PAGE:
Today dozens of FBI agents are on the ground in Tennessee, investigating the shooter, Mohammad Abdulazeez. They're looking at a series of his writings, which reportedly include talks of becoming a martyr, drug and alcohol abuse, and references to suicidal thoughts. Abdulazeez' family also released a statement, saying Mohammad suffered from depression for years.

Geraldo, I'm going to go to you on this issue and the topic and the trouble in this country with mental illness.

RIVERA: Well, I think that mental illness, as broadly described, is at the heart of much of this, but you cannot deny that there is a very specific danger from these radicalized Sunnis Muslim extremist wannabes. There is a way to take your own personal dysfunction and everything wrong in your life and package it in a way that it is the motivation for you to commit horrible acts in the name of Allah.

So right away, it elevates you from loser to winner of virgins and afterlife and the noble patina of being a warrior. I think that it is the story of our times. It is extremely distressing.

I call on -- when you say that people should see something and say something, I call on every mosque, every -- and this does not include all the people who are self-converted to Islam...

GUILFOYLE: Radicalizing, uh-huh.

RIVERA: ... you've got to -- if you see a kid going through what this kid has gone through, this downward spiral, you know where it ends. That doesn't end in him taking his own life directly. It comes -- it ends with him doing something vicious to innocent people...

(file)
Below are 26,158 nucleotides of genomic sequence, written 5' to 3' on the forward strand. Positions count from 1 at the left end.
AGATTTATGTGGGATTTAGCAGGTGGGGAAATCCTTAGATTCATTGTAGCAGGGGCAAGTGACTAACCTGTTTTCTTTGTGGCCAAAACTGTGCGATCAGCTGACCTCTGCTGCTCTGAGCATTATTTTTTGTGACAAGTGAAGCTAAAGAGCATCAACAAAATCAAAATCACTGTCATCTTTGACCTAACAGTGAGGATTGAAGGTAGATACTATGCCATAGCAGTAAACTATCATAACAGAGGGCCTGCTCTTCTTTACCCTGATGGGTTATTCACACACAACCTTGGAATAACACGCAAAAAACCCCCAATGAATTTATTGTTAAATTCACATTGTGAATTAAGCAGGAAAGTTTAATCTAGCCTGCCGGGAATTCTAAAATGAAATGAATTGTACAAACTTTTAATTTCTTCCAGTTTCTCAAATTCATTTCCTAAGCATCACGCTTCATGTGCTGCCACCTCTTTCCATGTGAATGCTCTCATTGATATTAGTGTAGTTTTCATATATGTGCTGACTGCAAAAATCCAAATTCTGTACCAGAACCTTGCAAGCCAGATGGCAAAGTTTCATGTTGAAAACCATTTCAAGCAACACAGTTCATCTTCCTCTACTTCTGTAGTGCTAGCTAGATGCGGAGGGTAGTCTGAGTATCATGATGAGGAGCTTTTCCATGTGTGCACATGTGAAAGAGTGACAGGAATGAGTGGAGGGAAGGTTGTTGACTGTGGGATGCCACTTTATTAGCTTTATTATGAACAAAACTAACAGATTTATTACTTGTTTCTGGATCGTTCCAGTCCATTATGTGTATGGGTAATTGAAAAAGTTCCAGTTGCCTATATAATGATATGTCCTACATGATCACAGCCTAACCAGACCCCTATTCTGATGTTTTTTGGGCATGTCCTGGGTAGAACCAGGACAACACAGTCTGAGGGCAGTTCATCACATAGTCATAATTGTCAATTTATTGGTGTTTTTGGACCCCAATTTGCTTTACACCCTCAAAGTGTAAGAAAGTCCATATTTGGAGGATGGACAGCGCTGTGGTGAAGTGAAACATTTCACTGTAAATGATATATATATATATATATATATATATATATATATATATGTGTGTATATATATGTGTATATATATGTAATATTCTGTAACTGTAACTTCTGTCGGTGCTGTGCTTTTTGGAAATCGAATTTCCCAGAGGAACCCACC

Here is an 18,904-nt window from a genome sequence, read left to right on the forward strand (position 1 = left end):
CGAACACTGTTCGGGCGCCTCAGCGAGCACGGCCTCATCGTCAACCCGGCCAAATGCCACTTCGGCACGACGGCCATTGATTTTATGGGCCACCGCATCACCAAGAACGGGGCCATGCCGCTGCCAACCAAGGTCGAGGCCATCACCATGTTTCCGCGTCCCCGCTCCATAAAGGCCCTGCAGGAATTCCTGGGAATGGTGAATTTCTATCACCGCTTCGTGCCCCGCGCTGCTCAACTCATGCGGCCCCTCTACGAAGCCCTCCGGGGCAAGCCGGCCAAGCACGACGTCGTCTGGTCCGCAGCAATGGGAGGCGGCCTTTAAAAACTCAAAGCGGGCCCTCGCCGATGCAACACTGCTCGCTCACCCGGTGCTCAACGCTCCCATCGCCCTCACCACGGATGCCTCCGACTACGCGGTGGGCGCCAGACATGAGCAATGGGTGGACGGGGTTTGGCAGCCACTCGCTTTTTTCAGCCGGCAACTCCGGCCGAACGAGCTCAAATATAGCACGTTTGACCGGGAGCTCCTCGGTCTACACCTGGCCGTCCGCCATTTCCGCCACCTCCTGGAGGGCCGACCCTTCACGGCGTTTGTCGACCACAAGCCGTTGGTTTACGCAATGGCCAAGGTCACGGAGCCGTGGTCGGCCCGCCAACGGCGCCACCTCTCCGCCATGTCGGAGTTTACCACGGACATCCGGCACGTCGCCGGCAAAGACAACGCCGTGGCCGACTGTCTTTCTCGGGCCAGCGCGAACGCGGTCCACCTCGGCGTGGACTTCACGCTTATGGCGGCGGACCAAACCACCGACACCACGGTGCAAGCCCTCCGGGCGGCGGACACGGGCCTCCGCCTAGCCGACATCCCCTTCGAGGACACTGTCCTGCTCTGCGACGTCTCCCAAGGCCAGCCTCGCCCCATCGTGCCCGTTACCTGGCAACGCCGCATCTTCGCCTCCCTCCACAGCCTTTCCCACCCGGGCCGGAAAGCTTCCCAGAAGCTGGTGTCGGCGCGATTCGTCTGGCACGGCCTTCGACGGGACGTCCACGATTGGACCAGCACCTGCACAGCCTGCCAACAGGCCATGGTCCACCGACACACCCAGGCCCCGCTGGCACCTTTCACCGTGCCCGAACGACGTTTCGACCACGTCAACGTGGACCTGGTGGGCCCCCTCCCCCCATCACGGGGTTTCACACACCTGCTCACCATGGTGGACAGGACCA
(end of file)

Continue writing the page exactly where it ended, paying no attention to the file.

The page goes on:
GUILFOYLE: Terrible.

RIVERA: ... upsetting and unsettling our civilized way of life, our civilization itself. And then they kill themselves at the end, if they have to courage to do that. But they should do the suicide part first and then the acting out.

GUILFOYLE: Yes, unfortunately, they really are intending to commit suicide. They, in fact, want to just kill and murder other people, Eric.

BOLLING: Yes. That's all true. And there are two things that have come to light in the aftermath of yet another radicalized self- -- I don't care if they want to call themselves lone wolves, self-radicalized, whatever. They're jihadists.

RIVERA: I agree.

BOLLING: And they should be referred to as jihadists.

And I agree with you, Geraldo, in that good police work now is getting into the mosques, getting into the communities. And if you want to call it profiling, call it whatever you want, but it's behavior profiling, not race or religious profiling. Get in there, talk to the people. And don't be afraid to say, "Hey, I understand this is a Muslim community, but I want to know, does anyone seem like they're radicalizing? Do you see a spiral on any of these young people to the point where they may do something stupid or kill some people?"


BOLLING: Do it in advance of that.

But the other discussion is arming our bases, our military.

PERINO: Absolutely.

BOLLING: Letting them hold arms. It something that has to happen. They go ahead and defense us. They protect us overseas on foreign soil. We need to start letting them protect themselves on our own soil.

RIVERA: I have a compromise. I have a compromise. One armed person per watch. One per watch.


RIVERA: Because we have 20 -- we have 22 suicides among veterans every day. Every day 22 suicides. We have one active-duty serviceman killing himself every single day. That's why there are not guns on Army bases.

BOLLING: I think that's a false argument, Geraldo.

GUILFOYLE: But -- if they're active duty, they probably should have it.

BOLLING: If they don't use a gun, they'll use something else to kill themselves. I would rather -- by the way, there were two people from the Ft. Hood shooting that I spoke to -- we spoke to over the weekend, and both of them said, "Had we been armed, at least half of those people would -- at least half, if not more, would have survived."